*Do you find it hard to ask for help?

Why is it hard to ask for help?

Asking for help may come across naturally to some people but for many of us, asking for help is one of the hardest things to do. The reasons are deeper than feeling shy or awkward:


  1. We are hardwired to do things on our own and be independent
  2. We do not want to be ashamed of our situation
  3. Fear of being perceived as needy or incompetent
  4. Feel that people have their own worries to take care of, so yours are not as significant

Research in Neuroscience:

  1. Asking for help can trigger feelings of uncertainty, risk of rejection, the potential for diminished status and autonomy
  2. These feelings activate the same brain regions as physical pain
  3. Uncertainty can also feel like failure or error in our brains

Family of Origin and Past Experiences:

  1. The family we grew up in is where we learn to become who we are (sense of self) and have significant influence on the development (or under-development) of our self-reliance and the confidence to ask for guidance and support
  2. Past experiences with significant people in our lives will reinforce our belief that it is ok/safe to ask for help and help is available or no one will answer a call for help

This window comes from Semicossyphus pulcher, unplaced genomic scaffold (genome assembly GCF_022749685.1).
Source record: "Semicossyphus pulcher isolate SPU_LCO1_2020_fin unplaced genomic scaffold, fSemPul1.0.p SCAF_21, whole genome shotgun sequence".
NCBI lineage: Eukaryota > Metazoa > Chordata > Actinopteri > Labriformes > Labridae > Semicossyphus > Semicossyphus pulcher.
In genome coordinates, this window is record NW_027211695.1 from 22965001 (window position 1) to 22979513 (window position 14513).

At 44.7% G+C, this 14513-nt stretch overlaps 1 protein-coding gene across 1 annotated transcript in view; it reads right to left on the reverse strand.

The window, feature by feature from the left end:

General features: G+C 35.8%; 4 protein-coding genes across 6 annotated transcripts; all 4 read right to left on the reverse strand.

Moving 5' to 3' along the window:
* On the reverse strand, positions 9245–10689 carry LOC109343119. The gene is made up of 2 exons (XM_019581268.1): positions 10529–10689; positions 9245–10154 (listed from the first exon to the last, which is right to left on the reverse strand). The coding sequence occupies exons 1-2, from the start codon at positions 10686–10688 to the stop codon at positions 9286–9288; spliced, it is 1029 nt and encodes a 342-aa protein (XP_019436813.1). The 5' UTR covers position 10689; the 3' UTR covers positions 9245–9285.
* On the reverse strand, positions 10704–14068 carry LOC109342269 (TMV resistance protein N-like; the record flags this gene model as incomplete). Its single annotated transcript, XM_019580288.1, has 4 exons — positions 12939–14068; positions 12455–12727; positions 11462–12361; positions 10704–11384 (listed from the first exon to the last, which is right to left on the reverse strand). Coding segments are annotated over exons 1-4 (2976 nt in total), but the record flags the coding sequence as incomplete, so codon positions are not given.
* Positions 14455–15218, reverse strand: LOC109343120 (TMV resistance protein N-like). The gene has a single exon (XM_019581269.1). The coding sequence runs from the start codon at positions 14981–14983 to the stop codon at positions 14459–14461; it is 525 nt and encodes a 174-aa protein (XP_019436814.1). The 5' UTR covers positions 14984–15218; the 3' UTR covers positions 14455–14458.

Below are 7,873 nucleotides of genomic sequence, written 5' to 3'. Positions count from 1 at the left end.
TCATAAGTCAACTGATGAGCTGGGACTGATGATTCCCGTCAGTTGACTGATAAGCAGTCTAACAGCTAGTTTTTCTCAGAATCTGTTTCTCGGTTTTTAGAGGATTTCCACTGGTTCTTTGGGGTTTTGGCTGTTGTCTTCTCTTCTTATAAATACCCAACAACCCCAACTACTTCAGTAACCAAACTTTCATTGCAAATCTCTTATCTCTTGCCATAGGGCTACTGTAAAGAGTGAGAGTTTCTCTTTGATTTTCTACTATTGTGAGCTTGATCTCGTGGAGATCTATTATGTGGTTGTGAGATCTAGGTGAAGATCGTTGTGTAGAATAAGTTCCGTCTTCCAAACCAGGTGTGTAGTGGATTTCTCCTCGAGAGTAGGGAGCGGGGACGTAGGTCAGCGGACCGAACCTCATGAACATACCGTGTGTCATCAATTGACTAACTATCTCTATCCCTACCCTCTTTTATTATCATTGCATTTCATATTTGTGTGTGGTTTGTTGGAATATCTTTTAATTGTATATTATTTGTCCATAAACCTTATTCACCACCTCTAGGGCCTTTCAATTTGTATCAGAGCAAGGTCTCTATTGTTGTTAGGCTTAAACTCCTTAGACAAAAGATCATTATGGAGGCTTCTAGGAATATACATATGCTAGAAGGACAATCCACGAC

How to Ask for Help

Contrary to popular belief, asking for help is an act of courage not a sign of weakness. The ability to engage the support and help of others is an essential skill for good mental health.

Heidi Grant, a social psychologist and author of the book “Reinforcements: How to Get People to Help You,” recommend the following steps:

  1. Make sure the person you want to ask realises you need help. Do not assume or imply.
  2. Make clear to the person understands your desire for his/her help. To address points 1 and 2, it is important that you ask clearly.
  3. Be specific with your request (a task or action) and ensure the person understands why you are specifically asking for his/her help (and not someone else). This clarity can make your helper feel invested and want to help rather than feeling obligated
  4. Make sure that the person you are asking has the time and resources to help. Ask the right person and not just anyone. After you have received the help you asked for, do not forget to show gratitude

Additional Points:

  1. Do your homework – find out if there is another way to get the information (e.g. instruction manual, policies….)
  2. Prepare your question/s (be clear, direct, specific and respectful) and rehearse. Emulate someone you admire.
  3. Do not cross the line – ensure what you are asking is within the parameter of the relationship
  4. Frame your question in a way that the person do not feel trapped or cornered or guilty. Allow the option of saying Yes or No
  5. Take “No” for an answer graciously, not personally.









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